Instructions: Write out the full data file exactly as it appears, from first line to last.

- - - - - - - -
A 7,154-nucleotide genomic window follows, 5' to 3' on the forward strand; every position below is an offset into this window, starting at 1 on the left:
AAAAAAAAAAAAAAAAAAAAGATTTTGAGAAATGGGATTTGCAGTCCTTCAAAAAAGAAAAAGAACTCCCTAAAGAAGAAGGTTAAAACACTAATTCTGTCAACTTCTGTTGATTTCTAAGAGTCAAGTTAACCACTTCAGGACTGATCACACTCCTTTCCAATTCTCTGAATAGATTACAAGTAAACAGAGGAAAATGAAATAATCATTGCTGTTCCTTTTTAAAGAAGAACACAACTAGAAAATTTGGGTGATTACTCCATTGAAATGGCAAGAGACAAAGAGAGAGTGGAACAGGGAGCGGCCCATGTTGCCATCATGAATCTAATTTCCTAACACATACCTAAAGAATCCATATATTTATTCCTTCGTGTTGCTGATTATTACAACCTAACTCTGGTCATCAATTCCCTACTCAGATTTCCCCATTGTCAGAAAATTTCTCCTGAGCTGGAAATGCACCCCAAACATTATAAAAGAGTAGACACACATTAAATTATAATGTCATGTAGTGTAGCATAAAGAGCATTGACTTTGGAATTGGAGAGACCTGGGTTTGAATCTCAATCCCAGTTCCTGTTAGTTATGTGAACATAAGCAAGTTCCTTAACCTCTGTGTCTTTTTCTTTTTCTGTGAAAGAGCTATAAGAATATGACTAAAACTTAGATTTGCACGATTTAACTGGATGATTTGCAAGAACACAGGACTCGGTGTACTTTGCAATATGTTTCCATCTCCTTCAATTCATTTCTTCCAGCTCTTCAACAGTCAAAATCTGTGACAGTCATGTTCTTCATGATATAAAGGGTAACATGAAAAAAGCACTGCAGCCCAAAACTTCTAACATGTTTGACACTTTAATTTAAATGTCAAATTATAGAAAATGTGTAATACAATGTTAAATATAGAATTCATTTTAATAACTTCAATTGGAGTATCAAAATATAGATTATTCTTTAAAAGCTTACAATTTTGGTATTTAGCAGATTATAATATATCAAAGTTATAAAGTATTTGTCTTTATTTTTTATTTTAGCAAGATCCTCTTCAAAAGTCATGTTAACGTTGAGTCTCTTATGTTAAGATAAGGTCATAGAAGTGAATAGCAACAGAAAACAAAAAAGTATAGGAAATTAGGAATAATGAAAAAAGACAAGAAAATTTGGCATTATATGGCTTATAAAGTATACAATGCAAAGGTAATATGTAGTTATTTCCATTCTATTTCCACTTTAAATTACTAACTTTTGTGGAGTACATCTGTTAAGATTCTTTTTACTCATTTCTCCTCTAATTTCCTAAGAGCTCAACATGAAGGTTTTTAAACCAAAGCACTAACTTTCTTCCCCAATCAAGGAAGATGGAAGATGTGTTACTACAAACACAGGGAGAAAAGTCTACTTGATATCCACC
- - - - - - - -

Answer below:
A 7,154-nucleotide genomic window follows, 5' to 3' on the forward strand; every position below is an offset into this window, starting at 1 on the left:
AAAAAAAAAAAAAAAAAAAAGATTTTGAGAAATGGGATTTGCAGTCCTTCAAAAAAGAAAAAGAACTCCCTAAAGAAGAAGGTTAAAACACTAATTCTGTCAACTTCTGTTGATTTCTAAGAGTCAAGTTAACCACTTCAGGACTGATCACACTCCTTTCCAATTCTCTGAATAGATTACAAGTAAACAGAGGAAAATGAAATAATCATTGCTGTTCCTTTTTAAAGAAGAACACAACTAGAAAATTTGGGTGATTACTCCATTGAAATGGCAAGAGACAAAGAGAGAGTGGAACAGGGAGCGGCCCATGTTGCCATCATGAATCTAATTTCCTAACACATACCTAAAGAATCCATATATTTATTCCTTCGTGTTGCTGATTATTACAACCTAACTCTGGTCATCAATTCCCTACTCAGATTTCCCCATTGTCAGAAAATTTCTCCTGAGCTGGAAATGCACCCCAAACATTATAAAAGAGTAGACACACATTAAATTATAATGTCATGTAGTGTAGCATAAAGAGCATTGACTTTGGAATTGGAGAGACCTGGGTTTGAATCTCAATCCCAGTTCCTGTTAGTTATGTGAACATAAGCAAGTTCCTTAACCTCTGTGTCTTTTTCTTTTTCTGTGAAAGAGCTATAAGAATATGACTAAAACTTAGATTTGCACGATTTAACTGGATGATTTGCAAGAACACAGGACTCGGTGTACTTTGCAATATGTTTCCATCTCCTTCAATTCATTTCTTCCAGCTCTTCAACAGTCAAAATCTGTGACAGTCATGTTCTTCATGATATAAAGGGTAACATGAAAAAAGCACTGCAGCCCAAAACTTCTAACATGTTTGACACTTTAATTTAAATGTCAAATTATAGAAAATGTGTAATACAATGTTAAATATAGAATTCATTTTAATAACTTCAATTGGAGTATCAAAATATAGATTATTCTTTAAAAGCTTACAATTTTGGTATTTAGCAGATTATAATATATCAAAGTTATAAAGTATTTGTCTTTATTTTTTATTTTAGCAAGATCCTCTTCAAAAGTCATGTTAACGTTGAGTCTCTTATGTTAAGATAAGGTCATAGAAGTGAATAGCAACAGAAAACAAAAAAGTATAGGAAATTAGGAATAATGAAAAAAGACAAGAAAATTTGGCATTATATGGCTTATAAAGTATACAATGCAAAGGTAATATGTAGTTATTTCCATTCTATTTCCACTTTAAATTACTAACTTTTGTGGAGTACATCTGTTAAGATTCTTTTTACTCATTTCTCCTCTAATTTCCTAAGAGCTCAACATGAAGGTTTTTAAACCAAAGCACTAACTTTCTTCCCCAATCAAGGAAGATGGAAGATGTGTTACTACAAACACAGGGAGAAAAGTCTACTTGATATCCACC